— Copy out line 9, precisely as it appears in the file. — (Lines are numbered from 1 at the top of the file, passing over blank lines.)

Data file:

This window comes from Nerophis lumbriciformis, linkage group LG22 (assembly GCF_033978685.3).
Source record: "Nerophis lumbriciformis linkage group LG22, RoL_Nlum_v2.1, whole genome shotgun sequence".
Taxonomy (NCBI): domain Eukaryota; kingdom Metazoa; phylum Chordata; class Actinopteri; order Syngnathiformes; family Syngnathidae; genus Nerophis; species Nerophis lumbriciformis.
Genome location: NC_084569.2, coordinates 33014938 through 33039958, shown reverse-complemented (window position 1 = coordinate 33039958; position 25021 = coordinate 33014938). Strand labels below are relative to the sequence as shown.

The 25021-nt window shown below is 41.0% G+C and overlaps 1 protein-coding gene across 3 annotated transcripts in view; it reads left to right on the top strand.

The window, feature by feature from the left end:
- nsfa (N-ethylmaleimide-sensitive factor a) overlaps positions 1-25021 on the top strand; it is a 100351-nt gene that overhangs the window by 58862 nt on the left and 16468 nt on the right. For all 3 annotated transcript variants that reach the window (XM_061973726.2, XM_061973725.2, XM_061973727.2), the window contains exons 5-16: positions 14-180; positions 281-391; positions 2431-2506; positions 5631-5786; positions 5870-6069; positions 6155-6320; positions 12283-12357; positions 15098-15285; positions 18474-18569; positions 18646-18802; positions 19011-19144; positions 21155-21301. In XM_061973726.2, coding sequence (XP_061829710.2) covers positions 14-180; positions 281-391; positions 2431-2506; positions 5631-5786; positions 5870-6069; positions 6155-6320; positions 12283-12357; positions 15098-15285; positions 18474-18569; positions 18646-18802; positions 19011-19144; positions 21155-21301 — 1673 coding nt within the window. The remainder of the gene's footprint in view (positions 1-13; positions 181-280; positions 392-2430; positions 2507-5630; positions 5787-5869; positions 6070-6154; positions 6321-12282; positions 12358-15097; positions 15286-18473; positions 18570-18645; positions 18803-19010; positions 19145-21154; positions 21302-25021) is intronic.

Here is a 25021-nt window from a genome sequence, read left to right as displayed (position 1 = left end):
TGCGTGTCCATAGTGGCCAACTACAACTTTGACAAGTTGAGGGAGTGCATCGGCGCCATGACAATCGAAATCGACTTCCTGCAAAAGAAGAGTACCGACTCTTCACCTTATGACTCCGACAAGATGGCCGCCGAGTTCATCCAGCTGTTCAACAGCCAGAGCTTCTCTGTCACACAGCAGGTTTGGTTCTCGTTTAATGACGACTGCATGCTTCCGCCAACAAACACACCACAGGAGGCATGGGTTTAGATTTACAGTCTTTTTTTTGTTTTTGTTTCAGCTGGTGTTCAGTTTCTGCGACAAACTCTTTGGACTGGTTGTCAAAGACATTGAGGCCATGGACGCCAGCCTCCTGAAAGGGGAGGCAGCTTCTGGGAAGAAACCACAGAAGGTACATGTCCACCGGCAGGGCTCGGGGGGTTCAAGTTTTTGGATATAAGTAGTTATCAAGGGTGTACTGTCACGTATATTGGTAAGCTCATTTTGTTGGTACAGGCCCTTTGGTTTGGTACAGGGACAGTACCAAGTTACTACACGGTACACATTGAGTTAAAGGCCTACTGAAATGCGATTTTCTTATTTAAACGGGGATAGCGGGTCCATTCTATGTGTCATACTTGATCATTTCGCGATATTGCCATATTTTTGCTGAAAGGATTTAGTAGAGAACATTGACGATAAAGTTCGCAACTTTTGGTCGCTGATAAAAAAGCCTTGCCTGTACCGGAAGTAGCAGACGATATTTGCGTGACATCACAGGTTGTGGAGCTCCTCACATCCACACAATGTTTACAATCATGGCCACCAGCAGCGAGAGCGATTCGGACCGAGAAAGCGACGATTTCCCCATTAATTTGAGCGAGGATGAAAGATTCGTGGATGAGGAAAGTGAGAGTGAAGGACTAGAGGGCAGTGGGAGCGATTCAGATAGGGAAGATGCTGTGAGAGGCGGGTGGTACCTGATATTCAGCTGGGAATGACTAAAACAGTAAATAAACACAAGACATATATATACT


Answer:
TGCGTGTCCATAGTGGCCAACTACAACTTTGACAAGTTGAGGGAGTGCATCGGCGCCATGACAATCGAAATCGACTTCCTGCAAAAGAAGAGTACCGACTCTTCACCTTATGACTCCGACAAGATGGCCGCCGAGTTCATCCAGCTGTTCAACAGCCAGAGCTTCTCTGTCACACAGCAGGTTTGGTTCTCGTTTAATGACGACTGCATGCTTCCGCCAACAAACACACCACAGGAGGCATGGGTTTAGATTTACAGTCTTTTTTTTGTTTTTGTTTCAGCTGGTGTTCAGTTTCTGCGACAAACTCTTTGGACTGGTTGTCAAAGACATTGAGGCCATGGACGCCAGCCTCCTGAAAGGGGAGGCAGCTTCTGGGAAGAAACCACAGAAGGTACATGTCCACCGGCAGGGCTCGGGGGGTTCAAGTTTTTGGATATAAGTAGTTATCAAGGGTGTACTGTCACGTATATTGGTAAGCTCATTTTGTTGGTACAGGCCCTTTGGTTTGGTACAGGGACAGTACCAAGTTACTACACGGTACACATTGAGTTAAAGGCCTACTGAAATGCGATTTTCTTATTTAAACGGGGATAGCGGGTCCATTCTATGTGTCATACTTGATCATTTCGCGATATTGCCATATTTTTGCTGAAAGGATTTAGTAGAGAACATTGACGATAAAGTTCGCAACTTTTGGTCGCTGATAAAAAAGCCTTGCCTGTACCGGAAGTAGCAGACGATATTTGCGTGACATCACAGGTTGTGGAGCTCCTCACATCCACACAATGTTTACAATCATGGCCACCAGCAGCGAGAGCGATTCGGACCGAGAAAGCGACGATTTCCCCATTAATTTGAGCGAGGATGAAAGATTCGTGGATGAGGAAAGTGAGAGTGAAGGACTAGAGGGCAGTGGGAGCGATTCAGATAGGGAAGATGCTGTGAGAGGCGGGTGGTACCTGATATTCAGCTGGGAATGACTAAAACAGTAAATAAACACAAGACATATATATACT